ATTACKS on guide dogs by other dogs have more than doubled during the past year.

A new report from Guide Dogs found that an average of seven attacks a month are now being reported.

Bull terriers, Staffordshire bull terriers and pit bull terriers are among the most frequent offenders, with around one in three of the dogs carrying out attacks from this bull breed group.

Linda Oliver’s guide dog, Zoe, was attacked at a busy summer event by a Staffordshire bull terrier.

Linda, from Stockton-on-Tees, said: “This dog just flew out of nowhere and started biting Zoe. The owner just stood there, watching. He didn’t do anything.

“I was hysterical. I was so shocked and so unable to do anything. Luckily the police were nearby and they escorted the dog and its owner from the park and took our details, but that was it.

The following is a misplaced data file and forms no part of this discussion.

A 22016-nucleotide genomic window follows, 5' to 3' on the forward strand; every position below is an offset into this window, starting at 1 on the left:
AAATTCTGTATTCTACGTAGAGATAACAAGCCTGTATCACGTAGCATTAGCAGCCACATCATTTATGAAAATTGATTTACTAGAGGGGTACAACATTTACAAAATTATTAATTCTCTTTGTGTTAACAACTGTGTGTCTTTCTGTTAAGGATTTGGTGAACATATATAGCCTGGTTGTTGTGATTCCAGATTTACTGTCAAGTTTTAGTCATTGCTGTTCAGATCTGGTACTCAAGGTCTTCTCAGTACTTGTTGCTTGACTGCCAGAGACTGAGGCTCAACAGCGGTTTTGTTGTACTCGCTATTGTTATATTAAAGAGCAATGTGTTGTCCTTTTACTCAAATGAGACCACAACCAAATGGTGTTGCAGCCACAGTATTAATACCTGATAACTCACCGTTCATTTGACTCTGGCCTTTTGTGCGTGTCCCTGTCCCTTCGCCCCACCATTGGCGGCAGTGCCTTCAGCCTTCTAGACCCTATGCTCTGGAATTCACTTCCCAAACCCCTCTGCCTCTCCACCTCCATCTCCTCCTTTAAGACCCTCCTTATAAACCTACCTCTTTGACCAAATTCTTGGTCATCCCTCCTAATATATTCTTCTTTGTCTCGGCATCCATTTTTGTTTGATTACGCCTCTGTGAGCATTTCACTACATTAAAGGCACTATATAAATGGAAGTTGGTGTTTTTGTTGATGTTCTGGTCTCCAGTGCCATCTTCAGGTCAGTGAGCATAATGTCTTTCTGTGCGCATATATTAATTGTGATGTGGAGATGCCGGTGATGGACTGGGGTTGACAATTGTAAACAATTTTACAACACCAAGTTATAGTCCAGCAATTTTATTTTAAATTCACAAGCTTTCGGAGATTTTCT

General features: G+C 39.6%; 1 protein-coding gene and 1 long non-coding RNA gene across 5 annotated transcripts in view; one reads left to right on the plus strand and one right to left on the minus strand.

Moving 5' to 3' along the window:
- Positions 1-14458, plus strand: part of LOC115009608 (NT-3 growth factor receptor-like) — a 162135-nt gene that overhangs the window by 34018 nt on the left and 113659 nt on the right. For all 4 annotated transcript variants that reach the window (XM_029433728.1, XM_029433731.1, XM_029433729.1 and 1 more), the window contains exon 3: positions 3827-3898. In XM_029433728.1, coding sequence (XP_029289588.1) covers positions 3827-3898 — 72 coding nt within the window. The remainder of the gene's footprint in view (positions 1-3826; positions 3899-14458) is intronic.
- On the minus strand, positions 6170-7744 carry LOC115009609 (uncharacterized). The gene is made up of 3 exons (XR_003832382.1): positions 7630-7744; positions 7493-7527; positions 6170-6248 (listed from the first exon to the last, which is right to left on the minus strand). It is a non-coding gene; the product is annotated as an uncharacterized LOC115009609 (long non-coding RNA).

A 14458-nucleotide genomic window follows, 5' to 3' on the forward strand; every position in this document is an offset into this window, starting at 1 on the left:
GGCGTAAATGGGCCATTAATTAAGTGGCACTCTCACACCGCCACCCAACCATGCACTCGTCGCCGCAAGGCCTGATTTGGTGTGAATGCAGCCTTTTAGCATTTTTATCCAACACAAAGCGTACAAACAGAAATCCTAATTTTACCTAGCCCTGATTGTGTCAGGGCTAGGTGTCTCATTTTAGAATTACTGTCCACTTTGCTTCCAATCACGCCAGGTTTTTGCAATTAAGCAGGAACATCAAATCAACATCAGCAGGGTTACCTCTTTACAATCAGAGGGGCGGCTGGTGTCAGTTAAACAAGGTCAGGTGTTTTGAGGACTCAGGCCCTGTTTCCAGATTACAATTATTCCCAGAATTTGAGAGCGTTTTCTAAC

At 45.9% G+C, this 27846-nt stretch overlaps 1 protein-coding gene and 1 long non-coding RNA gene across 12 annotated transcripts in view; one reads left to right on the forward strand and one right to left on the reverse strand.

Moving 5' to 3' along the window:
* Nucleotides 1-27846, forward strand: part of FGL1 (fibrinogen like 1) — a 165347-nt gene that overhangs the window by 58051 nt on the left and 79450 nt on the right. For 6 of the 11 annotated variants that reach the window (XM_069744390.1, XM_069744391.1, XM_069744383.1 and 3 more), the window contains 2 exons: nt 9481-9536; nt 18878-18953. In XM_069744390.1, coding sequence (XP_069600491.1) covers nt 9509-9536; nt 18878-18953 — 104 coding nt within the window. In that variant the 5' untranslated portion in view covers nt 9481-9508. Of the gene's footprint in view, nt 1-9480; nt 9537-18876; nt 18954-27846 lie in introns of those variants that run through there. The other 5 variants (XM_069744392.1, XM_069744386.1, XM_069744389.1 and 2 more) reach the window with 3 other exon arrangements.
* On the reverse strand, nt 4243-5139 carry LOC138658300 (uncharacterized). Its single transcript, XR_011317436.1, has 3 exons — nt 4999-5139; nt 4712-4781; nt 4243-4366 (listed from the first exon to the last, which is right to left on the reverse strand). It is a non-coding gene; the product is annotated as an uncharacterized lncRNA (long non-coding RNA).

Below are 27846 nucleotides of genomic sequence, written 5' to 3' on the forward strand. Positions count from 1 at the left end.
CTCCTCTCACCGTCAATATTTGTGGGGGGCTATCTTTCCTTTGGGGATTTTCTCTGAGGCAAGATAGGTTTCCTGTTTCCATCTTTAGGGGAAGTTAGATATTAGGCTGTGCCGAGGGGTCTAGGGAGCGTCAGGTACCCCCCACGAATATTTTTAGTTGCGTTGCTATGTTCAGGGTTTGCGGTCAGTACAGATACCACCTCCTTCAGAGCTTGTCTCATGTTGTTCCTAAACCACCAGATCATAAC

“They should have done more. I want the owner to understand how the attack has impacted on my life. It has made a huge dent in our confidence, and I want him to pay the vet’s bill.”

Richard Leaman, Guide Dogs’ chief executive, said: “We recognise that police forces are under pressure, but these attacks are antisocial and have a devastating effect on vulnerable people.

“We want police to recognise the enormous impact that these attacks have on people’s ability to live independently and respond accordingly.”

One guide dog owner reported wanting to move house after his dog was attacked, and others said they were too frightened to go out.

In 70% of attacks guide dogs needed treatment and many also often become nervous and lose their confidence.

In some cases, guide dogs were so traumatised by their experience that they had to be withdrawn from service.

Mr Leaman added: “Locally, we want police forces to take these attacks seriously and send a clear message that they are unacceptable.

“We are happy to work with police forces to find a solution. Nationally, we think it’s time that all dogs were microchipped so it’s easy to identify the owners of dangerous dogs.”